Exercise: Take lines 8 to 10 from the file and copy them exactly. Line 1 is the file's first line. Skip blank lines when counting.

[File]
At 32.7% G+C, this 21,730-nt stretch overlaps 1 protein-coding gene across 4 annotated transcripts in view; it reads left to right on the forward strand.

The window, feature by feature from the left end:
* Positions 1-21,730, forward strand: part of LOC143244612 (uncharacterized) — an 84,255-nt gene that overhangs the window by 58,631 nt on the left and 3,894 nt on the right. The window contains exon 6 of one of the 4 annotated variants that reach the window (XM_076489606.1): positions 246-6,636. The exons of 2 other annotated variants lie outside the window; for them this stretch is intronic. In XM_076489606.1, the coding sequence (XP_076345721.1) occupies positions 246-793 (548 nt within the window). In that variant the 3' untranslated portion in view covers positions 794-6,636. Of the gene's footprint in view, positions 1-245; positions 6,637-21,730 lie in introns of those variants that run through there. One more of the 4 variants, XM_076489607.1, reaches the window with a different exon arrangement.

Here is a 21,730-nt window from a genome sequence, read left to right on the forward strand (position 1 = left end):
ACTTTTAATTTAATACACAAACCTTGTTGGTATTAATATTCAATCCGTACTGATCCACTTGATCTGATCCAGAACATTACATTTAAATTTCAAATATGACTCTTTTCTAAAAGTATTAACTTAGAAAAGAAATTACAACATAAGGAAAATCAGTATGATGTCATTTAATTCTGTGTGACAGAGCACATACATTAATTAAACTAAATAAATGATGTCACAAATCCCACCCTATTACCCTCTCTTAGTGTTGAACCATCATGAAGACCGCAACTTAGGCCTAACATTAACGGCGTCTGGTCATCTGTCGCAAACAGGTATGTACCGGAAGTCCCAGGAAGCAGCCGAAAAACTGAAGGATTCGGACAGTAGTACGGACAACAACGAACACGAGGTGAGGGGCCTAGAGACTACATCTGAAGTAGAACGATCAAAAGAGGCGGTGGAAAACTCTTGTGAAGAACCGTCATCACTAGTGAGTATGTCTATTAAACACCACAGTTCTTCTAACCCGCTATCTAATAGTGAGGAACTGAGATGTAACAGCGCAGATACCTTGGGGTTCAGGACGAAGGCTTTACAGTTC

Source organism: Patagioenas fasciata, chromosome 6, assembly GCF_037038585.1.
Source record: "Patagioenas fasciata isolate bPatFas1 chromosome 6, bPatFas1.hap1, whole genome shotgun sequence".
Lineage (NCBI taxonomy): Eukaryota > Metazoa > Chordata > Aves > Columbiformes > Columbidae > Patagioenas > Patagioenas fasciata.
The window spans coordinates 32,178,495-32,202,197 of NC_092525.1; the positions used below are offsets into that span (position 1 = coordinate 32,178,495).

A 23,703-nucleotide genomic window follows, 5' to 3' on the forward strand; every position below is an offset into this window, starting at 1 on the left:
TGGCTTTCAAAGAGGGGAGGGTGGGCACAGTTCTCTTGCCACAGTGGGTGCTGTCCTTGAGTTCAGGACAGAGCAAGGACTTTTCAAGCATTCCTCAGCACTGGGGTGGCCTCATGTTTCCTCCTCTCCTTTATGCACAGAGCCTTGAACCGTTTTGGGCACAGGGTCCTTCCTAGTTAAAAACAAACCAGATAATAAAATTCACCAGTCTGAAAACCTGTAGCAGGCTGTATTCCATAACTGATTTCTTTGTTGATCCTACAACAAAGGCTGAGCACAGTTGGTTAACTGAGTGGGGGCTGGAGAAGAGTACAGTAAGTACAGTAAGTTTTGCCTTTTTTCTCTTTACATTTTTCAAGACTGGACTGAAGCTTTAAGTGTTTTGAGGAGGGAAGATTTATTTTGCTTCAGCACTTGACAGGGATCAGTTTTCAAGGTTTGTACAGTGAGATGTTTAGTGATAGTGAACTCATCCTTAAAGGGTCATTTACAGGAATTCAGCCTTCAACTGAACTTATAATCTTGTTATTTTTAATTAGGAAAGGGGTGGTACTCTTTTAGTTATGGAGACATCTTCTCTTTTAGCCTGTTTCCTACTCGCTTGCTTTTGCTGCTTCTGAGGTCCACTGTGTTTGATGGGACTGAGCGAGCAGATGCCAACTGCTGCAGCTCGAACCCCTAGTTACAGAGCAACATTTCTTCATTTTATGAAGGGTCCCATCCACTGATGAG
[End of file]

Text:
Lineage (NCBI taxonomy): Eukaryota > Metazoa > Chordata > Aves > Columbiformes > Columbidae > Patagioenas > Patagioenas fasciata.
The window spans coordinates 32,178,495-32,202,197 of NC_092525.1; the positions used below are offsets into that span (position 1 = coordinate 32,178,495).

A 23,703-nucleotide genomic window follows, 5' to 3' on the forward strand; every position below is an offset into this window, starting at 1 on the left: